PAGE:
Now, however, this new legislation being brought before Parliament is part of a series of reforms designed by the prime minister to help win back left-wing supporters who had deserted Macron for other parties, like the Greens (the push has been dubbed “Macron II”) . To that end, Phillippe said that both the environment and social justice would be the focus of policies from now until the end of Macron’s mandate in 2021.

“Social justice means making sure it pays to work”, Phillipe commented.

Similarly, in the wake of the yellow vest street protests, Phillippe said the government would continue to press on with plans to liberalise the French economy, but without leaving behind the French people. He added that France will reduce unemployment benefits for high earners who are made redundant further to company reforms, while offering incentives to those who work beyond the retirement age of 62, as part of a bid to simplify France’s byzantine pensions system and slash costs.

“Our country needs to transform itself. Our enemy is not action, it is the status quo”, Philippe told parliament.

France has also become the first country to secure Facebook’s agreement to provide its courts with the IP addresses of individuals accused of spreading hate via its platform. In an attempt to curb hate content online, Facebook will now transmit identifying data to the French justice system, which will in turn be able to sue suspects. French parliament is also debating legislation that would give a new regulator the power to fine tech companies up to 4 percent of their global revenue if they don’t do enough to remove hateful content hosted on their networks; this agreement may be to forestall such a scenario.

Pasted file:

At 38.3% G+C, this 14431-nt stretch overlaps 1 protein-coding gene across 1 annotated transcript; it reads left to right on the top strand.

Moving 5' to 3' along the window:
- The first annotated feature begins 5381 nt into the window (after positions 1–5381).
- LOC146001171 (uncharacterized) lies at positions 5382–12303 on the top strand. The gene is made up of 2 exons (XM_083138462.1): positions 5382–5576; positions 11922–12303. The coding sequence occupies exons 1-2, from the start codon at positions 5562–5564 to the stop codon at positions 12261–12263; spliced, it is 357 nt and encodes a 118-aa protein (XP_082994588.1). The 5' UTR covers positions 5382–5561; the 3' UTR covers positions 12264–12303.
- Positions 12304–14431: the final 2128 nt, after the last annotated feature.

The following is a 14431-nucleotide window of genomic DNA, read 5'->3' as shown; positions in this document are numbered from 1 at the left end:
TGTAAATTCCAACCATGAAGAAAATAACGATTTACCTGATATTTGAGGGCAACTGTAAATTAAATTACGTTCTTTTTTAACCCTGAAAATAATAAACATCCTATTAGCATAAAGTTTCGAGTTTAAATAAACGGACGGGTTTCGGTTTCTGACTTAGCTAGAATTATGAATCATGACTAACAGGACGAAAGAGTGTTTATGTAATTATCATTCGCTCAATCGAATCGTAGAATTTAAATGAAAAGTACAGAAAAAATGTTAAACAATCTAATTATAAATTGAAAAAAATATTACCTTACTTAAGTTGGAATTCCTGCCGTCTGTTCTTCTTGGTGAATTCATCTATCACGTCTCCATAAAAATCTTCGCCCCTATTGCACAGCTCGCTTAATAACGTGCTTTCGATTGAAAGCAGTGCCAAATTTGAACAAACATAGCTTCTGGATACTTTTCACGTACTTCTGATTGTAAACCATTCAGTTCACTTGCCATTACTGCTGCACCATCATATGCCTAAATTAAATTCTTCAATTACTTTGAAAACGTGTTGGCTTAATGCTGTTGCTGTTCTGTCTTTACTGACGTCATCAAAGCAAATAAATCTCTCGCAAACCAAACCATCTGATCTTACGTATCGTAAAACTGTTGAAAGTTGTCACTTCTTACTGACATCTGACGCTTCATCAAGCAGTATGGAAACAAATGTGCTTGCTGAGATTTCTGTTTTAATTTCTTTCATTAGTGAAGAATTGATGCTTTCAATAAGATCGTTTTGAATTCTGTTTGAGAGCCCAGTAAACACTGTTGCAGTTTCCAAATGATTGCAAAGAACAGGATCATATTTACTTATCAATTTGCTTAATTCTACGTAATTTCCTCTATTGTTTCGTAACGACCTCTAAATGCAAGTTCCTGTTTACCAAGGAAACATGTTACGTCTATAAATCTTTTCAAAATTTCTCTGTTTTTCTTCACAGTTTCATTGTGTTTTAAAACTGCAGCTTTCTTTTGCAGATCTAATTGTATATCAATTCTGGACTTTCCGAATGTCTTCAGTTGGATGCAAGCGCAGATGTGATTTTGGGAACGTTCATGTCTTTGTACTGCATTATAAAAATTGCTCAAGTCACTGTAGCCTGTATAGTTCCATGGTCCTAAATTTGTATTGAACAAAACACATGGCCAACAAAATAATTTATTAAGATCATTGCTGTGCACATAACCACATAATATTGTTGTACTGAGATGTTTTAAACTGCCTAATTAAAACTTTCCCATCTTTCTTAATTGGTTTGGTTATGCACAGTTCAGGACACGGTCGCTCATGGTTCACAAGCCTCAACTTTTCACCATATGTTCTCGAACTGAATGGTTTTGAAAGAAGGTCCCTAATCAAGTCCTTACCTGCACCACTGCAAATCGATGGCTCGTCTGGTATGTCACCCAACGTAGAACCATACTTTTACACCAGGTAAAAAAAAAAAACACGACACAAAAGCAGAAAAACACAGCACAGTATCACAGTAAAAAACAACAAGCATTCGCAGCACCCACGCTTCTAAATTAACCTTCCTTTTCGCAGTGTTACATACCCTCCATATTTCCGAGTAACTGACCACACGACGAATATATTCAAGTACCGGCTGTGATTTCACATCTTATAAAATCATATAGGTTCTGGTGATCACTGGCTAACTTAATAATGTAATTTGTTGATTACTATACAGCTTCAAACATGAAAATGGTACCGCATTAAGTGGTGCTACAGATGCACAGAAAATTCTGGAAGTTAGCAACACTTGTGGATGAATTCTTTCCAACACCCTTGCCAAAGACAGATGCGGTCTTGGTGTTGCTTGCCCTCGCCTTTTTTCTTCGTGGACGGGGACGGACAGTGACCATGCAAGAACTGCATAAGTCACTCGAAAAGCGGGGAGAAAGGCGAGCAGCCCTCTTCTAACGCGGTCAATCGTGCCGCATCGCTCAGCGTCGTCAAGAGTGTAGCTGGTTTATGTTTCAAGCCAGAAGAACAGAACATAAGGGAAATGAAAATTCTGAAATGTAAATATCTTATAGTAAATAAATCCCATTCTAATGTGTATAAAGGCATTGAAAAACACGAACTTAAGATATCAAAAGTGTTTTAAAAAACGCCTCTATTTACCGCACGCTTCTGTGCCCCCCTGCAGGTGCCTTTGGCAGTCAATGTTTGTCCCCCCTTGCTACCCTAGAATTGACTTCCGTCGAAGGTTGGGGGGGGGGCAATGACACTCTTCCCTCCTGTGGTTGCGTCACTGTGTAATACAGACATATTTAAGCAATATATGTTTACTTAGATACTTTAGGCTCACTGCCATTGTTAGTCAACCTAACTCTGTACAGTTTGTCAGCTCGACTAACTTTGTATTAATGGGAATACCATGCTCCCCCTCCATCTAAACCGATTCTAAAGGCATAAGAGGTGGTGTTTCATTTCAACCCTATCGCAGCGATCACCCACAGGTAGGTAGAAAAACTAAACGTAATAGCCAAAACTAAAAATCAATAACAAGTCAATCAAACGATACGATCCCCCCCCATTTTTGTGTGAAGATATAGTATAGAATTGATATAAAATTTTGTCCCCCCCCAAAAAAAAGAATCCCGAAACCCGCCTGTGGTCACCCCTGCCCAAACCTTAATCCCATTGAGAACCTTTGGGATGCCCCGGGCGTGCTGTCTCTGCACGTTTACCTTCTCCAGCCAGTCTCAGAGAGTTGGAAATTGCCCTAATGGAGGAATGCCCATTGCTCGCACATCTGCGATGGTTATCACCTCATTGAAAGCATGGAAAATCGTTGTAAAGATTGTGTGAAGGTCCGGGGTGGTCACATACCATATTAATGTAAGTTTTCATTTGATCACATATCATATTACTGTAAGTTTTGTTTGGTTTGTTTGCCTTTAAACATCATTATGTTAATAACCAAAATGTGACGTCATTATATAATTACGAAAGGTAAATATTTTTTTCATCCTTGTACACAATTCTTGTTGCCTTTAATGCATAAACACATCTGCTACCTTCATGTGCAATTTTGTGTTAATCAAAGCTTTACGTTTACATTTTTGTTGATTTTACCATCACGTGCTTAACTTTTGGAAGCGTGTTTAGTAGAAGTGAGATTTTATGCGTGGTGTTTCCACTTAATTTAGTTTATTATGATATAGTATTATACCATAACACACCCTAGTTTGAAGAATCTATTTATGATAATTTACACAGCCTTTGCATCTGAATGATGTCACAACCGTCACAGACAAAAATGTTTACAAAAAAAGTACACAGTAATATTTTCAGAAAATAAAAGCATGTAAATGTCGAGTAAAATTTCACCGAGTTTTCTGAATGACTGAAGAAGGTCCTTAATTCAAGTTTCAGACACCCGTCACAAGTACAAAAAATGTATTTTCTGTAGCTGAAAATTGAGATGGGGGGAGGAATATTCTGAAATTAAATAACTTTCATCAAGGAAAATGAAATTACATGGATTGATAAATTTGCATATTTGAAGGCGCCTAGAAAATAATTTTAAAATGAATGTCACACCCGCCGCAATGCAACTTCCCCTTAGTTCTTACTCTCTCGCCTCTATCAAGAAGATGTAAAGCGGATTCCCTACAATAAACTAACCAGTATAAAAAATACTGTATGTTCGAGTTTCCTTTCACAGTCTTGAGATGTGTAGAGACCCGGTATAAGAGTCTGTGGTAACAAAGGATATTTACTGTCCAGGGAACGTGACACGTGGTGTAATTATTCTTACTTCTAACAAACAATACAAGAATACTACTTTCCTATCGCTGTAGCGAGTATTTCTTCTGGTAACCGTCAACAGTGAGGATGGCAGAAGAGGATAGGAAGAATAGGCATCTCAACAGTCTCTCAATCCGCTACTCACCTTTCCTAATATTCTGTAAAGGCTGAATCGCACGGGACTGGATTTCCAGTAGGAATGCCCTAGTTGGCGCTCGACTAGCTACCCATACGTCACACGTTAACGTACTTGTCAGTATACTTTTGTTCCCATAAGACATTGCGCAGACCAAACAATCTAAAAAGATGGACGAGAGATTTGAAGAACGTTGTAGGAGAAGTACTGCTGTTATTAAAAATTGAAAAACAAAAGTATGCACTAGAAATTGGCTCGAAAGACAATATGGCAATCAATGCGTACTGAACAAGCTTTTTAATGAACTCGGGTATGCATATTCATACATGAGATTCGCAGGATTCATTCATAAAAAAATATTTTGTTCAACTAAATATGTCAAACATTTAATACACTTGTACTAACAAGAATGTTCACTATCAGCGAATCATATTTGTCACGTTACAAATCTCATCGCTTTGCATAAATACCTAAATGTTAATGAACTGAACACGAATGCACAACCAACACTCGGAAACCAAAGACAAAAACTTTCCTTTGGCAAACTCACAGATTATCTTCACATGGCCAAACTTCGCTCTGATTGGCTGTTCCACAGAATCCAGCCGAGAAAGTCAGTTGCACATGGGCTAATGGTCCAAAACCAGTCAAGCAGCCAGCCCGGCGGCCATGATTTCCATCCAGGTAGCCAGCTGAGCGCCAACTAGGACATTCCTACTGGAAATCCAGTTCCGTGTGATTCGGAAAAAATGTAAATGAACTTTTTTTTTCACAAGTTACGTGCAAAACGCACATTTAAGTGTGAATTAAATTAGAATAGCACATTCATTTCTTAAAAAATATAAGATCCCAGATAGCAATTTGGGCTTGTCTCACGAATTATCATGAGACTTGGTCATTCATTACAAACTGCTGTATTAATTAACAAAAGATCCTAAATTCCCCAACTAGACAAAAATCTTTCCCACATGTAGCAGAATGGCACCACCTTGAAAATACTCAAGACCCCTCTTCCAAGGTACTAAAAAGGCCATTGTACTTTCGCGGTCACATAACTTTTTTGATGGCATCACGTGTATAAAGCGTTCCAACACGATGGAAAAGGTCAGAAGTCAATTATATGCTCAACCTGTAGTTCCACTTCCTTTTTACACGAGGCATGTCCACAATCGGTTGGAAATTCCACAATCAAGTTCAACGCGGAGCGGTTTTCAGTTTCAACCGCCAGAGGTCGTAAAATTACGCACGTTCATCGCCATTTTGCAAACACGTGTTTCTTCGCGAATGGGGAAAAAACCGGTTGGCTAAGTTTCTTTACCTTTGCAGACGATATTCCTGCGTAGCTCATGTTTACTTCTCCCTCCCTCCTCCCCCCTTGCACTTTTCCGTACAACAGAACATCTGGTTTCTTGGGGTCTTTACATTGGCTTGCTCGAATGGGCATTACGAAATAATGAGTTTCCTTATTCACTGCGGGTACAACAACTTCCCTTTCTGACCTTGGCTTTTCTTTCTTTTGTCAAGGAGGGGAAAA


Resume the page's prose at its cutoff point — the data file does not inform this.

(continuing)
Climate Change Emergency


Rally in Paris calling for action on climate change. Copyright: Alexandre Rotenberg / shutterstock.com

One of the new policies being rolled out is a crackdown on single-use plastics, like disposable cups, cutlery, and plates. The government seeks to banish them from state administration and ministries starting next year. However, environmental groups say that this is far too little, and want France to outpace the EU’s similar proposed ban on single-use plastic cutlery and straws, which is due to come into force by 2021. In fact, France is falling behind on tackling the climate emergency, despite their ambitious goals. A new report from France’s independent advisory council on climate shows that France needs to strengthen climate policies, especially with regard to transportation, car usage, and building renovation to meet their climate goals.

Emissions for cars and public transport haven’t seen reductions in the last ten years. Corinne Le Quéré, chair of the advisory body that drew up the report, notes that “there is not enough modernisation of transport, or if there is, it’s going towards private cars and not public transport”.